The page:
The session I observed was designed to prepare trainees for Assignment 3 on the CELTA course. For this assignment trainees need to conduct a needs analysis for one of their students. They also need to suggest materials for the learner based on their findings. The 750-1000 word report is divided into 4 sections:
- A brief description of the student’s age, level, experience, motivations, and participation.
- Two strengths and two areas to improve on in relation to skills and systems.
- Two specific suggestions to aid development of identified weaknesses.
- Five student errors in context from an interview and one suggested activity to correct one of the errors.
Trainees need to demonstrate awareness on how their chosen student’s background, experience, and learning style affect their learning. They also need to: identify language/skills needs; use terminology related to language systems and skills; select appropriate material; provide rationale for activities; select and reference material.
The session began with a learner styles quiz to help trainees identify their learning styles. Although there is little evidence for learning styles, it provides useful classification/belief to ensure a variety of activities in class. The three styles explored were Visual, Auditory, and Kinaesthetic (VAK).
After discussing the need to cater for a range of learning styles, trainees brainstormed other important information about their students that might be useful in providing instruction. Here are the ideas they came up with.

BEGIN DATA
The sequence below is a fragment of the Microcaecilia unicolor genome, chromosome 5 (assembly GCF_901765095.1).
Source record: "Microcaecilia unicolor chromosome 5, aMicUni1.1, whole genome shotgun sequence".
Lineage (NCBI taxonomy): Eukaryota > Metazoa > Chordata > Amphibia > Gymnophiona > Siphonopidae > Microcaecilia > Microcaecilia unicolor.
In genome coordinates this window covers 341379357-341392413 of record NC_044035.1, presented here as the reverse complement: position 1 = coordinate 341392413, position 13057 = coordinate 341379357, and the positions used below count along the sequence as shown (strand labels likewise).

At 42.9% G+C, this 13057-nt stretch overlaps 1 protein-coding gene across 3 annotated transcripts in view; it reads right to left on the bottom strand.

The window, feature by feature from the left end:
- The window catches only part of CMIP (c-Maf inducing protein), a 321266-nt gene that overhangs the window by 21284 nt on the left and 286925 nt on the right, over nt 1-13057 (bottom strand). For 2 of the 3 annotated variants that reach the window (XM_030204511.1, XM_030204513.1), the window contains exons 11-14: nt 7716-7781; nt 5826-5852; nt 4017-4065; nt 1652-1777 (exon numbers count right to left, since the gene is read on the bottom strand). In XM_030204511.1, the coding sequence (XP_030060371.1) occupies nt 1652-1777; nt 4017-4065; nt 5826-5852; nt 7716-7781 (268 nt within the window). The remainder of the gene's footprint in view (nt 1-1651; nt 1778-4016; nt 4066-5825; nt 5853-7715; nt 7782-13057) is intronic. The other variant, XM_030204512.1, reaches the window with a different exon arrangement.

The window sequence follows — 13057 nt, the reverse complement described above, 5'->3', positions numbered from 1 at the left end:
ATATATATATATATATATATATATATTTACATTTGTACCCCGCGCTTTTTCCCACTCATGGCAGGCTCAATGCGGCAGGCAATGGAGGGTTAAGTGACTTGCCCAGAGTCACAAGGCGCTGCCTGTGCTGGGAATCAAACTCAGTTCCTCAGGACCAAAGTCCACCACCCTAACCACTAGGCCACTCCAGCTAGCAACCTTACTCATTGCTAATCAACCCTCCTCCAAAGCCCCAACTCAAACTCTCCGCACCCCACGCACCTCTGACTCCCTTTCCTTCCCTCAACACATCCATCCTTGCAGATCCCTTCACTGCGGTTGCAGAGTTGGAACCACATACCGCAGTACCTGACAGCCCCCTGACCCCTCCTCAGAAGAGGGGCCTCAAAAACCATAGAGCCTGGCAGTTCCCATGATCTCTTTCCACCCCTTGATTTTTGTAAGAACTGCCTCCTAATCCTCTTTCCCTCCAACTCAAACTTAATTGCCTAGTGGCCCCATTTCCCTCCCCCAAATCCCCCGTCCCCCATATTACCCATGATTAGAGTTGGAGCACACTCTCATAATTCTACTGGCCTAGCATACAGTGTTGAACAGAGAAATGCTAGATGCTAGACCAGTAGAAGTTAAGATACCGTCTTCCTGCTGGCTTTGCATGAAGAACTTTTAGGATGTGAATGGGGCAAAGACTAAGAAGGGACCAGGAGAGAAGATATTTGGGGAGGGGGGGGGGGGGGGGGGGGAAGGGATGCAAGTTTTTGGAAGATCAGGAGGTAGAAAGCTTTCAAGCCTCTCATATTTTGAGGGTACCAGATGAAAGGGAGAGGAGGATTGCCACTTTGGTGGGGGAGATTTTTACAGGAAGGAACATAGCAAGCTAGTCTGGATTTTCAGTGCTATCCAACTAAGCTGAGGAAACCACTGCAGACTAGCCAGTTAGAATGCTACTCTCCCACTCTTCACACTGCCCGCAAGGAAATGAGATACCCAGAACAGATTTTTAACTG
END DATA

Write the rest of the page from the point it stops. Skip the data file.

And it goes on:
At this point the trainees were divided into four groups and each given a different area to focus on: Learning background; Motivation; Problems with English; Learning Style. Each group brainstormed questions for student interviews for their area then rotated three times to share ideas.
This was a useful session to prepare for Assignment 3 and help trainees see beyond the lesson plan to the individuals they are teaching. It will be interesting to see how the trainees deal with this task and how it affects their future lessons on the course. My reaction to the use of learning styles made me think about how I might change this session. On the one hand, rules of thumb are very useful for different stages of development and I still use VAK and multiple intelligences in my stage plans/procedures. On the other hand, the ‘truth’ might be more interesting and inspiring for the trainees. First of all though, I need to reflect on what the alternatives might be… (For another post).
Here is an interesting video on the dangers of believing in learning styles by Robert Bjork (2015).
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